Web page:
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Dracunculiasis Clinical Presentation

  • Author: Vinod K Dhawan, MD, FACP, FRCPC, FIDSA; Chief Editor: Russell W Steele, MD  more...
 
Updated: Feb 01, 2016
 

History

See the list below:

  • Travel to or residence in endemic countries is invariably part of the history in patients with dracunculiasis.
  • Recollection of ingestion of unfiltered or untreated water, ingestion of fresh fruits or vegetables washed with such water, or bathing or swimming in potentially contaminated water are all possibly elicited in the patient's history. The transmission of the disease has seasonal variation. In arid areas, the rainy season, with increased availability of surface water, coincides with most cases. In wet areas, the dry season, when sources of drinking water are limited, is associated with most cases.
  • History tends to be useful only to confirm the diagnosis after it has been presumed based on physical examination findings.
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Physical

A blister forms in the epidermis at a site chosen by the female worm, usually in the lower extremity. Immediately before blister formation, allergic-type symptoms, such as mild respiratory distress with wheezing, urticaria, periorbital edema, and pruritus, are often present. Patients may also be febrile during this period. With the emergence of the worm's head, the blister grows and becomes erythematous at its periphery. Edema occurs around the site, and inflammation of the papule causes further pruritus and burning pain. Usually, after a few days, but possibly as long as 2 weeks, the blister erupts, and the worm releases a collection of larvae-containing fluid. The swelling and pain often are markedly decreased after the blister is opened. At this point, an ulcer forms around the blister site as the adult worm continues to emerge.

Definitive diagnosis is made when the head of the worm is identified within the ulcer.

As noted, the ulcer tends to become secondarily infected.

No other particular physical findings are commonly noted, although some degree of lymphadenopathy may be found at any stage of the illness.

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Causes

See the list below:

  • Dracunculiasis is an infection caused by the nematode D medinensis.
  • The larvae from D medinensis are not infective unless a molting process within the copepods occurs. This requires a fresh-water environment; thus, water ingestion is the only identified mode of transmission.
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Contributor Information and Disclosures
Author

Vinod K Dhawan, MD, FACP, FRCPC, FIDSA Professor, Department of Clinical Medicine, University of California, Los Angeles, David Geffen School of Medicine; Chief, Division of Infectious Diseases, Rancho Los Amigos National Rehabilitation Center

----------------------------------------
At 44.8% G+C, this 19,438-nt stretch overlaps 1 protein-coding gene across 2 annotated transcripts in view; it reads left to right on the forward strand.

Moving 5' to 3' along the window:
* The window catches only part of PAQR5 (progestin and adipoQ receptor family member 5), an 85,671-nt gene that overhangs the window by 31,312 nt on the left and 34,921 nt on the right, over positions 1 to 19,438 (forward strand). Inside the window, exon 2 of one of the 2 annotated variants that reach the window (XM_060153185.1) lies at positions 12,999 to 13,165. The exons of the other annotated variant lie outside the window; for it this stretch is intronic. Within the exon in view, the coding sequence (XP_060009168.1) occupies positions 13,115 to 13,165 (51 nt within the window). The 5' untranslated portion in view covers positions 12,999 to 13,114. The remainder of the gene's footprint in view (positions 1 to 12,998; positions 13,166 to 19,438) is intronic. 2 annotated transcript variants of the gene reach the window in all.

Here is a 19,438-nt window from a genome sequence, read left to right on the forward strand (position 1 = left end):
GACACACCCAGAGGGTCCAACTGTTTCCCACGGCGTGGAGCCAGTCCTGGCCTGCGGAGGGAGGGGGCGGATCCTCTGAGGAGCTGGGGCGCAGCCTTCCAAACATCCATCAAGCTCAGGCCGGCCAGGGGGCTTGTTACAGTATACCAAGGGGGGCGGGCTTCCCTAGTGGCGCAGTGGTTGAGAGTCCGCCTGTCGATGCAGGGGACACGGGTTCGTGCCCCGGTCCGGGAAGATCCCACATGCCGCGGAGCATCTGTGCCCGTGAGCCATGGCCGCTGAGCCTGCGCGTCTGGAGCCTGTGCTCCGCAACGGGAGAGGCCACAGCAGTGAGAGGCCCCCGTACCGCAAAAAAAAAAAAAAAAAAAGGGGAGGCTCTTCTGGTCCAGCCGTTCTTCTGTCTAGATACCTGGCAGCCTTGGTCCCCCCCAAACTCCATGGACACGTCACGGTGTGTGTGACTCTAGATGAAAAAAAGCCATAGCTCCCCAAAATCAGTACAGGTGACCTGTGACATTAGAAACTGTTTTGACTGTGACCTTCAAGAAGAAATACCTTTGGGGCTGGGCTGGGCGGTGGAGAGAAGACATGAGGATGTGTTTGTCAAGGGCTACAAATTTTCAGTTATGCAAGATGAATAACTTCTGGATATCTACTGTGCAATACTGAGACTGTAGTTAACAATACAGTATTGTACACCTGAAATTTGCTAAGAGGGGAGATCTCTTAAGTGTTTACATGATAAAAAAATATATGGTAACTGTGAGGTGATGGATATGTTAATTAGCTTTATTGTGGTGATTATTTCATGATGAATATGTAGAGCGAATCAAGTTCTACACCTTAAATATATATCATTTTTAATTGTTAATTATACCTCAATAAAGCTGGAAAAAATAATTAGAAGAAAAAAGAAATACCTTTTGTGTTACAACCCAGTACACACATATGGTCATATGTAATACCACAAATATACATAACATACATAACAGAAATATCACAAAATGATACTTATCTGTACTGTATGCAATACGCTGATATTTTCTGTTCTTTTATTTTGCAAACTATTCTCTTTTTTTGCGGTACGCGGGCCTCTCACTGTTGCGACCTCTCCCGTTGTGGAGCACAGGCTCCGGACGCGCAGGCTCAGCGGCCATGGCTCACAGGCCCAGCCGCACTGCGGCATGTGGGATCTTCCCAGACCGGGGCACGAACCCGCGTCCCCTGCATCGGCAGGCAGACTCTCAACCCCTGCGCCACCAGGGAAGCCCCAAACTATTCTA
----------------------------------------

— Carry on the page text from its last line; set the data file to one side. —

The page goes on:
Vinod K Dhawan, MD, FACP, FRCPC, FIDSA is a member of the following medical societies: American College of Physicians, American Medical Association, American Society for Microbiology, Infectious Diseases Society of America, Royal College of Physicians and Surgeons of Canada

Disclosure: Received honoraria from Pfizer Inc for speaking and teaching.

Specialty Editor Board

Mary L Windle, PharmD Adjunct Associate Professor, University of Nebraska Medical Center College of Pharmacy; Editor-in-Chief, Medscape Drug Reference

Disclosure: Nothing to disclose.

Martin Weisse, MD Program Director, Associate Professor, Department of Pediatrics, West Virginia University

Martin Weisse, MD is a member of the following medical societies: Academic Pediatric Association, American Academy of Pediatrics, Pediatric Infectious Diseases Society

Disclosure: Nothing to disclose.

Chief Editor

Russell W Steele, MD Clinical Professor, Tulane University School of Medicine; Staff Physician, Ochsner Clinic Foundation

Russell W Steele, MD is a member of the following medical societies: American Academy of Pediatrics, American Association of Immunologists, American Pediatric Society, American Society for Microbiology, Infectious Diseases Society of America, Louisiana State Medical Society, Pediatric Infectious Diseases Society, Society for Pediatric Research, Southern Medical Association

Disclosure: Nothing to disclose.

Additional Contributors

Michael D Nissen, MBBS FRACP, FRCPA, Associate Professor in Biomolecular, Biomedical Science & Health, Griffith University; Director of Infectious Diseases and Unit Head of Queensland Paediatric Infectious Laboratory, Sir Albert Sakzewski Viral Research Centre, Royal Children's Hospital

Michael D Nissen, MBBS is a member of the following medical societies: American Academy of Pediatrics, Royal College of Pathologists of Australasia, Royal Australasian College of Physicians, American Society for Microbiology, Pediatric Infectious Diseases Society

Disclosure: Nothing to disclose.

Acknowledgements

The authors and editors of eMedicine gratefully acknowledge the contributions of previous author Shuvo Ghosh, MD, to the original writing and development of this article.

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